“ As a result of the trial, the frequency and intensity of sickle cell crisis was reduced, so I didn’t experience pain. I didn’t need to be hospitalised as much as other pregnant ladies with sickle cell disease. Essentially, it helped curb sickle cell symptoms and allowed me to enjoy my pregnancy and get excited about the arrival of our little one.

“I cannot thank the Guy’s and St Thomas’ team enough. They looked after me, and the consultant leading this trial cared about me and my family, he knew I had concerns and called me to reassure me about the transfusions, he really did go above and beyond for me. I never felt like I was a number of just another patient, I will never forget what they did for me.

“I would be very happy to take part in research again. One of the reasons we now have amazing treatments is because people taking part in research help clinicians make things better for future generations. We need to continue to find better and more efficient ways of doing things, we need to support those who wish to bring about new change. We all have a part to play, and I urge others to volunteer in health and care research to help their children, grandchildren and future generations.”

NIHR: Improving the health of the nation

Professor Lucy Chappell, Chief Executive of the NIHR said:

“The best health and care research requires a number of important elements to come together: world-class researchers, cutting-edge facilities and the generous participation of the public.

“As we celebrate 75 years of our amazing NHS, today’s announcement reminds us that all three elements are firmly in place in this country, and that the UK as a whole remains one of the best places in the world to undertake clinical trials.

“We are so grateful for the continuing support of the many people who take part in research to help shape our future health and care. Thank you to everyone who has done so this year, and I hope even more people will be part of research in the future.”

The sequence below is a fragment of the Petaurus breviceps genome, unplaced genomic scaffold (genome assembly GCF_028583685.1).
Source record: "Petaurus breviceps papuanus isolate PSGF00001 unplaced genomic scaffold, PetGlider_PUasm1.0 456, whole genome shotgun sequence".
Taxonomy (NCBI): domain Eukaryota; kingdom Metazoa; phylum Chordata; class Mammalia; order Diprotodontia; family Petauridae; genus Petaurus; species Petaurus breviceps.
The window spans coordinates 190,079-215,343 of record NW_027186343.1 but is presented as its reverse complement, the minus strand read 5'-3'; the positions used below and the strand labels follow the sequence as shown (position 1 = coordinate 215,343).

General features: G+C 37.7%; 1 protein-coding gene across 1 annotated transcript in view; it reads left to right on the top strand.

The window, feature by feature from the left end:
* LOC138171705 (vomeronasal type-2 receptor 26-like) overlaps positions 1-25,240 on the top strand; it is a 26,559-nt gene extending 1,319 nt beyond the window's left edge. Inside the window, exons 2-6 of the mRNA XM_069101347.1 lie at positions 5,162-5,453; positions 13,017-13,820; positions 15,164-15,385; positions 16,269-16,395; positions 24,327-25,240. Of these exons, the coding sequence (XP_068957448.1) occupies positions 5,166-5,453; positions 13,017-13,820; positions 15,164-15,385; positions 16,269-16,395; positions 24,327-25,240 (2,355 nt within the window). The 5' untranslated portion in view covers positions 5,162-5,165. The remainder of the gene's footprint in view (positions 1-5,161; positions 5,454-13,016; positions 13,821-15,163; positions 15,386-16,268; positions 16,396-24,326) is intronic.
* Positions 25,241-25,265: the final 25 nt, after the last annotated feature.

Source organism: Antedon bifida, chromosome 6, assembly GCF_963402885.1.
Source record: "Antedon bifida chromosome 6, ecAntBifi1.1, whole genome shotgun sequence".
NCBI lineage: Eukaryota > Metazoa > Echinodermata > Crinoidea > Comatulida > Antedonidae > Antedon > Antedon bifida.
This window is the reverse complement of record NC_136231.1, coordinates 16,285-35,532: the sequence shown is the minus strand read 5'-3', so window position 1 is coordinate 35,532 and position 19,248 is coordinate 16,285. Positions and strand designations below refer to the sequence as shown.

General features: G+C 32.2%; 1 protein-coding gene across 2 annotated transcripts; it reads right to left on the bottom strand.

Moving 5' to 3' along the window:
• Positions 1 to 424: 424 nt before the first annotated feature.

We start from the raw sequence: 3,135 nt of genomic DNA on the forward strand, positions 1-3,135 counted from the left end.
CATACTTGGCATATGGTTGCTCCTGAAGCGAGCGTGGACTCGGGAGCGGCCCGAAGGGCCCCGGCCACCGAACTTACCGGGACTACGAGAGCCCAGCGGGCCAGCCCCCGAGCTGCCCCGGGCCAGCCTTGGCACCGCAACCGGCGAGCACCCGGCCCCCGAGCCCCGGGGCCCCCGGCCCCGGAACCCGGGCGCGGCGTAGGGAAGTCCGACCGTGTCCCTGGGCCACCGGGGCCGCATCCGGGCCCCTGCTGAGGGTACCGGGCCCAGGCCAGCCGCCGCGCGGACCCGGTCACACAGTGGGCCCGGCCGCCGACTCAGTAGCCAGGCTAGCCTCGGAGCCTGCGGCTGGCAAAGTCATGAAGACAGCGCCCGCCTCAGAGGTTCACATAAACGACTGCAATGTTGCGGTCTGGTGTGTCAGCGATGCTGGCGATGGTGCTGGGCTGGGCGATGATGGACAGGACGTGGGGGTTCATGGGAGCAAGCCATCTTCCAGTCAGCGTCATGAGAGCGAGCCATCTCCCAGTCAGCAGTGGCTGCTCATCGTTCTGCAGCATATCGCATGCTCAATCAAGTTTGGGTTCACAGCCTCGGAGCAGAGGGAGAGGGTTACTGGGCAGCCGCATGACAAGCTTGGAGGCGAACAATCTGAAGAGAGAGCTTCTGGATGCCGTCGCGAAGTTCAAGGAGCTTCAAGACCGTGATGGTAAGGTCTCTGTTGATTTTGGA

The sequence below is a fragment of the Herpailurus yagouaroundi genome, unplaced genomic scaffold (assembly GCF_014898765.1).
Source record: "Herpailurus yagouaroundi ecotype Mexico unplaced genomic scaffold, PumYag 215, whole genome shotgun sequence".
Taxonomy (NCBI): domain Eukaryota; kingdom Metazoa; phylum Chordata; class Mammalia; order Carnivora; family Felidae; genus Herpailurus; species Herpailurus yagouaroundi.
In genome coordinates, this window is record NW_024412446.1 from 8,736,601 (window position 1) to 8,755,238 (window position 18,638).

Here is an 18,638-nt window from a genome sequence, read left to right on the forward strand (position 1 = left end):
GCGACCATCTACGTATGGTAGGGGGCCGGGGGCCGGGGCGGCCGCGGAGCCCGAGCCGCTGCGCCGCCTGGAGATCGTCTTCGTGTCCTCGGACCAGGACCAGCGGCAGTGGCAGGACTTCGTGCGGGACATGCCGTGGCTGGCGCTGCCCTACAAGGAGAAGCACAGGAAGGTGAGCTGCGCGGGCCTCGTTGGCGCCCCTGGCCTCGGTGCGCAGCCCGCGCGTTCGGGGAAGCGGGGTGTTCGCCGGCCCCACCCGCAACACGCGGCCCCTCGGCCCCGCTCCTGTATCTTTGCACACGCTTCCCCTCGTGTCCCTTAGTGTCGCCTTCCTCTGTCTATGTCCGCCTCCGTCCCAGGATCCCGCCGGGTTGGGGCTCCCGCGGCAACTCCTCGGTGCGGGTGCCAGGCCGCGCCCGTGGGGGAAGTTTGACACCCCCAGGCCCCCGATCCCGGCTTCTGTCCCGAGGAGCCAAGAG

Commenting on this year’s figures, John Sitzia, Acting Chief Executive of the NIHR Clinical Research Network said:

“Thank you to Ore-Ofe and the many other incredible people across England who have given their time to improve health and social care for themselves and others.

“Without their commitment, breakthroughs like the sickle cell trial that will shape treatments and care could not happen. The benefits that clinical research brings are profound, ultimately leading to the prevention of ill health, earlier diagnosis, faster recovery and better outcomes.

“There are opportunities for everyone to take part in research. The new health and care research ‘match-making’ service from Be Part of Research makes it easier than ever for people to find health and care research across every part of the country.”

Be Part of Research

Since July 2022 over 150,000 research volunteers have signed up to the new Be Part of Research service. Increasing the number of people taking part in clinical research is vital to help researchers find cures, treatments and breakthroughs.

As we celebrate the NHS 75th birthday on 5 July 2023, the NIHR is calling on people to join its Shape the Future campaign to help shape the NHS of the future through supporting and participating in research studies.